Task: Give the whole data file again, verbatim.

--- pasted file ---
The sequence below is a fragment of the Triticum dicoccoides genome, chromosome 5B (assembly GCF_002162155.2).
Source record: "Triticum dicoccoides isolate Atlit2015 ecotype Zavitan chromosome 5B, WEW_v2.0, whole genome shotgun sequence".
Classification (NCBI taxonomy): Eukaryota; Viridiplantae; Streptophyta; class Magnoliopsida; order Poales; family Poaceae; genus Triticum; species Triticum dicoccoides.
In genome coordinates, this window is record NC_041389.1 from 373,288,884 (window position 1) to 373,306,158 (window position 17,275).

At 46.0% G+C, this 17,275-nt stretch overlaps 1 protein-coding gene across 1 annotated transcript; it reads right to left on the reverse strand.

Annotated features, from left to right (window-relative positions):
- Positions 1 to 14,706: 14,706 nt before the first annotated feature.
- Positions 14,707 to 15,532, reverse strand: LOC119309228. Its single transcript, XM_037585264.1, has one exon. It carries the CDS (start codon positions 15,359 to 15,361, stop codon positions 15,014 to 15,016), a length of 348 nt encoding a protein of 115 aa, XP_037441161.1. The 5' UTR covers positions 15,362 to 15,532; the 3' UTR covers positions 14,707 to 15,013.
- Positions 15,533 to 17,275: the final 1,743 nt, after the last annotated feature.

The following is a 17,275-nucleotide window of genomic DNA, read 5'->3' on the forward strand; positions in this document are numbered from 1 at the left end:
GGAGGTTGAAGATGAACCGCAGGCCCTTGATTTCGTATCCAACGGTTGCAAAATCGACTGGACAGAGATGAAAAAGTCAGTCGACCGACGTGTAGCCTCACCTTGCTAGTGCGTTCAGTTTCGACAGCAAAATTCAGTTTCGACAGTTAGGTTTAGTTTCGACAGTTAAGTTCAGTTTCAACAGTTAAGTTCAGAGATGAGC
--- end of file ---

The sequence below is a fragment of the Triticum dicoccoides genome, chromosome 5B (assembly GCF_002162155.2).
Source record: "Triticum dicoccoides isolate Atlit2015 ecotype Zavitan chromosome 5B, WEW_v2.0, whole genome shotgun sequence".
Classification (NCBI taxonomy): Eukaryota; Viridiplantae; Streptophyta; class Magnoliopsida; order Poales; family Poaceae; genus Triticum; species Triticum dicoccoides.
In genome coordinates, this window is record NC_041389.1 from 373,288,884 (window position 1) to 373,306,158 (window position 17,275).

At 46.0% G+C, this 17,275-nt stretch overlaps 1 protein-coding gene across 1 annotated transcript; it reads right to left on the reverse strand.

Annotated features, from left to right (window-relative positions):
- Positions 1 to 14,706: 14,706 nt before the first annotated feature.
- Positions 14,707 to 15,532, reverse strand: LOC119309228. Its single transcript, XM_037585264.1, has one exon. It carries the CDS (start codon positions 15,359 to 15,361, stop codon positions 15,014 to 15,016), a length of 348 nt encoding a protein of 115 aa, XP_037441161.1. The 5' UTR covers positions 15,362 to 15,532; the 3' UTR covers positions 14,707 to 15,013.
- Positions 15,533 to 17,275: the final 1,743 nt, after the last annotated feature.

The following is a 17,275-nucleotide window of genomic DNA, read 5'->3' on the forward strand; positions in this document are numbered from 1 at the left end:
GGAGGTTGAAGATGAACCGCAGGCCCTTGATTTCGTATCCAACGGTTGCAAAATCGACTGGACAGAGATGAAAAAGTCAGTCGACCGACGTGTAGCCTCACCTTGCTAGTGCGTTCAGTTTCGACAGCAAAATTCAGTTTCGACAGTTAGGTTTAGTTTCGACAGTTAAGTTCAGTTTCAACAGTTAAGTTCAGAGATGAGC